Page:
The Americans started adjusting in earnest in the 1980s to the new realities of heightened global competition and rapidly changing technology. As a result, they are ahead of most other industrial countries on that score. And, with improving productivity and highly competitive enterprises in a wide range of sectors, the U.S. economy has been able to expand rapidly and to support rising employment on a sustained basis.

But taking full advantage of that improved potential for economic growth has required a climate of confidence in monetary policy. Bringing inflation down in a credible manner has helped to create that climate. And because of this, the U.S. monetary authorities have been in a position to encourage the economy to test its full capacity to produce, to create jobs, and to support rising incomes. This would not have been possible in an environment of high inflation and high inflation expectations. In such an environment, businesses, workers, and investors respond swiftly to any signs of demand pressures by pushing up prices, wages, and interest rates. And this has the effect of undermining the sustainability of the economic expansion.

What precisely did the U.S. Federal Reserve do? In the early 1990s, problems in the banking sector were restraining the economic recovery in that country by limiting access to financing and undermining confidence. To counter these "headwinds," as Alan Greenspan called them, the Fed responded by providing a high degree of monetary stimulus. Then, in early 1994, when it became evident that the economy had started to pick up steam and move ahead on its own, the Fed began withdrawing the excess monetary stimulus.

This timely, pre-emptive action to moderate monetary stimulus accomplished two things. First, it sent a strong reassuring signal to investors, businesses, and consumers that the Fed would not let inflation break out as the economy surged ahead. Indeed, after short-term rates went up in 1994-95, long-term rates declined, as investors became more confident that the economic expansion would remain non-inflationary and, thus, sustainable. Second, the pre-emptive action helped avoid the need for stronger, more disruptive, tightening later on.

The less-accommodative monetary conditions that have prevailed since then certainly have not stopped the U.S. economic expansion dead in its tracks, as some had feared at the time. On the contrary, the expansion has continued at a healthy pace. And with widespread belief in the Fed's commitment to low inflation, there has been some room to explore the possibility that capacity has improved. As a result, the Fed has been able to set monetary conditions that have encouraged output and employment to expand at rates that in the past could not have been sustained. And both unemployment and inflation have come down at the same time.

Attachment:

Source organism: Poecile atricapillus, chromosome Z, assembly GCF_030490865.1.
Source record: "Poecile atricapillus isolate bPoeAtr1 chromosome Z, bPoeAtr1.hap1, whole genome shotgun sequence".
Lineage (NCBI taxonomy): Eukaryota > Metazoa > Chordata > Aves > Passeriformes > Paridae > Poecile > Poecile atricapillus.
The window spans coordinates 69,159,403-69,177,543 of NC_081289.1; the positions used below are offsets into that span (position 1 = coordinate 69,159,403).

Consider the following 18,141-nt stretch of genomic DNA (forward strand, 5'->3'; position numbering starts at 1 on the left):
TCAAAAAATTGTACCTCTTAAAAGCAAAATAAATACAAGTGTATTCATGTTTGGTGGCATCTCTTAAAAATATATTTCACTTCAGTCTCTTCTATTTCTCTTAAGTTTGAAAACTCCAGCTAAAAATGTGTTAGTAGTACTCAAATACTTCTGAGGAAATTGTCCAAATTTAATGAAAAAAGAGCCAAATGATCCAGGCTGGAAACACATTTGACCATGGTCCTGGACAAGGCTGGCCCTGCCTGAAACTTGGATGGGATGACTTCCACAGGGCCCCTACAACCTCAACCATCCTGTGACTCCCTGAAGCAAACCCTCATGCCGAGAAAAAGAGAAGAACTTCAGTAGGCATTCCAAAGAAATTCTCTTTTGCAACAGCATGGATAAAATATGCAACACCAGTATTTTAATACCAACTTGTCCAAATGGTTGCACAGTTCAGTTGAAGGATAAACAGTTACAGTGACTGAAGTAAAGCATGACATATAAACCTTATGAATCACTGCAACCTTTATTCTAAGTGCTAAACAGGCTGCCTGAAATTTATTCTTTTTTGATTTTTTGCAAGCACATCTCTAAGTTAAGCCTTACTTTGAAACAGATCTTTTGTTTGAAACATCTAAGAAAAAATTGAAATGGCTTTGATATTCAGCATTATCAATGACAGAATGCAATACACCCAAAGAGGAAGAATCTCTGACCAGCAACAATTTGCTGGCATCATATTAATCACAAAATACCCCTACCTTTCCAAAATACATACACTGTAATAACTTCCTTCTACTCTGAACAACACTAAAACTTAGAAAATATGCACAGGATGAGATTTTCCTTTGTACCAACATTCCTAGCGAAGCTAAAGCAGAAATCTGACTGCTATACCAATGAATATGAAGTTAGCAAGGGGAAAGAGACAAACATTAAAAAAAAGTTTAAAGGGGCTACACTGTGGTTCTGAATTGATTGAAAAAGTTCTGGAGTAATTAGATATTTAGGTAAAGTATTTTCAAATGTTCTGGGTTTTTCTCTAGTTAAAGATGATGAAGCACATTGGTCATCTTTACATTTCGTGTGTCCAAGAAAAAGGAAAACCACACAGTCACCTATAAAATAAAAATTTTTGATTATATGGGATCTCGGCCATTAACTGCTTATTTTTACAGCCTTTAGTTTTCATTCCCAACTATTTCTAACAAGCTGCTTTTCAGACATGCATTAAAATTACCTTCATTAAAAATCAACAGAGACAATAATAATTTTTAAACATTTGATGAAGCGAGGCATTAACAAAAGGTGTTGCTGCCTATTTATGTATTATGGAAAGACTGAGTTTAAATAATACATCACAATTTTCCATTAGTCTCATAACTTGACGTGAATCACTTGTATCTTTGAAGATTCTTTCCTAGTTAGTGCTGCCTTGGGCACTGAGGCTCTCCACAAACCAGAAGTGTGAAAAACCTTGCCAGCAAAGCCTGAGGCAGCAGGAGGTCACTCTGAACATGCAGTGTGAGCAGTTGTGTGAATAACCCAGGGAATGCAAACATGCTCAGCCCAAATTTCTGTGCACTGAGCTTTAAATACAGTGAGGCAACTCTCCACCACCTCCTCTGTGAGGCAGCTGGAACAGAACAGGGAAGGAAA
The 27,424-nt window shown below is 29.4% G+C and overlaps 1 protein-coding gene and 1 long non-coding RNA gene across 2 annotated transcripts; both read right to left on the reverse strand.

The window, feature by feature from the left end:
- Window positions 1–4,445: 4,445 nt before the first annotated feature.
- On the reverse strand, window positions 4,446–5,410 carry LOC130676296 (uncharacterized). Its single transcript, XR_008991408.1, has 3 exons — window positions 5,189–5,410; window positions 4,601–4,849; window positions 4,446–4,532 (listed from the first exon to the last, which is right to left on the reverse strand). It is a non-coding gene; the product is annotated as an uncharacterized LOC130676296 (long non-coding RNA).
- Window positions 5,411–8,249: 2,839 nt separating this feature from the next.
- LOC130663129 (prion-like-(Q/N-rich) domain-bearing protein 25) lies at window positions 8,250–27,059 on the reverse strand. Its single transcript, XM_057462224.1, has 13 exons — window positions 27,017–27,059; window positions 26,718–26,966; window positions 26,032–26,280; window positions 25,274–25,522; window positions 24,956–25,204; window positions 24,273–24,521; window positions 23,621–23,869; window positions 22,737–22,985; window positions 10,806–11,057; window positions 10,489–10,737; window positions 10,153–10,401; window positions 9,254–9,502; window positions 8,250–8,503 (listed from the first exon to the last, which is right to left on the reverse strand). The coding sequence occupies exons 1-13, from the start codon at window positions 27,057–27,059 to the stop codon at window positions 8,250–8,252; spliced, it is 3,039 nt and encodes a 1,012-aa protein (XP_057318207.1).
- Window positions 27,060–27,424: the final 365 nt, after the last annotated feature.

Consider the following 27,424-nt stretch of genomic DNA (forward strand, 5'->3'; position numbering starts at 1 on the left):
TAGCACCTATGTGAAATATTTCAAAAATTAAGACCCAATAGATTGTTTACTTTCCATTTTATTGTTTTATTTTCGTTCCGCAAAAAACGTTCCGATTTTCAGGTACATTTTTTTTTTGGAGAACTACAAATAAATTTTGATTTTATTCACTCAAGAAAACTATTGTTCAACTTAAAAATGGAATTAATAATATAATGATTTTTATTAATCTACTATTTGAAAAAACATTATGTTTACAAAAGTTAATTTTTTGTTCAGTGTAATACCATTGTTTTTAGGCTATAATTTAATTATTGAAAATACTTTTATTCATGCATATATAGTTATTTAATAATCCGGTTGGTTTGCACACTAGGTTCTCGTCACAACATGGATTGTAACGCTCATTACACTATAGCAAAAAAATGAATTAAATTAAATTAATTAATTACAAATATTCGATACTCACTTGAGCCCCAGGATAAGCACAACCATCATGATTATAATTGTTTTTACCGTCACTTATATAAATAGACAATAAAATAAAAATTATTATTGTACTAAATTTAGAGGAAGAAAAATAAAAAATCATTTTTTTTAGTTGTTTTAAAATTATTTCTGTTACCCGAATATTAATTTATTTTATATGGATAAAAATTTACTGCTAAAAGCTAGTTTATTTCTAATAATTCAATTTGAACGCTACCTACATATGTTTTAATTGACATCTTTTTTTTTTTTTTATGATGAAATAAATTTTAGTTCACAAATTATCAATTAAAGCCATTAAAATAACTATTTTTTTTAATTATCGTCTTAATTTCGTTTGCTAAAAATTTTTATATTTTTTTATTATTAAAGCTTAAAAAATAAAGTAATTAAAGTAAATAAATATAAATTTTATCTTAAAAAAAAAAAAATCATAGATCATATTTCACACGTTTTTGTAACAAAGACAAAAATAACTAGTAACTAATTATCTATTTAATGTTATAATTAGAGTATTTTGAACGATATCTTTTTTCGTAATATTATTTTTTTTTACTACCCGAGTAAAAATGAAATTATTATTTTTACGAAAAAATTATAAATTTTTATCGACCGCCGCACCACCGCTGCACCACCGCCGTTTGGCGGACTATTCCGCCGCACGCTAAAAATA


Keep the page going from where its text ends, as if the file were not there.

To be sure, with tightening labour markets, there is some risk of an increase in inflation pressures in the United States. Thus, one cannot rule out the possibility that the Fed may have to raise interest rates somewhat further at some point. But any future increases in interest rates should not have to be large and may be conditioned by the implications of the recent international developments I mentioned earlier.

What parallels can we find in all this for Canada?

—The recent Canadian experience

The adjustment in Canada to the forces of technological change and globalization has run behind that in the United States. Because the restructuring was delayed, Canada had to respond in a more dramatic fashion. We had to do more and do it faster. More importantly, our fiscal situation was more precarious and required stronger medicine. As a result, we ended up with more pronounced short-run disruptions and more catching up to do in terms of output and employment.

These difficult but necessary adjustments in the private and public sectors of our economy were Canada's parallel to the U.S. headwinds.

To compensate for the direct impact of these adjustments, as well as for their indirect effects on consumer confidence, the economy needed a substantial amount of monetary support. The Bank of Canada was able to provide such support once investor concerns about Canada's fiscal and political problems began to subside in late 1995. We did that by systematically reducing interest rates over the next year or so. As in the United States in 1991-92, short-term rates in Canada were brought down during 1995-96 from over 6 per cent to about 3 per cent—their lowest level in over 30 years. At the same time, the Canadian dollar has been relatively low, providing support to the export sector. When we put interest rates and the exchange rate together—as we must in order to correctly gauge the amount of monetary stimulus—it is clear that monetary conditions in Canada have been exceptionally stimulative for well over a year.

This was entirely appropriate while our economy was still struggling against the headwinds of private and public sector restructuring. To return to my automobile analogy of recent speeches, we needed to put the "pedal to the metal" to buck those headwinds and get the economy going.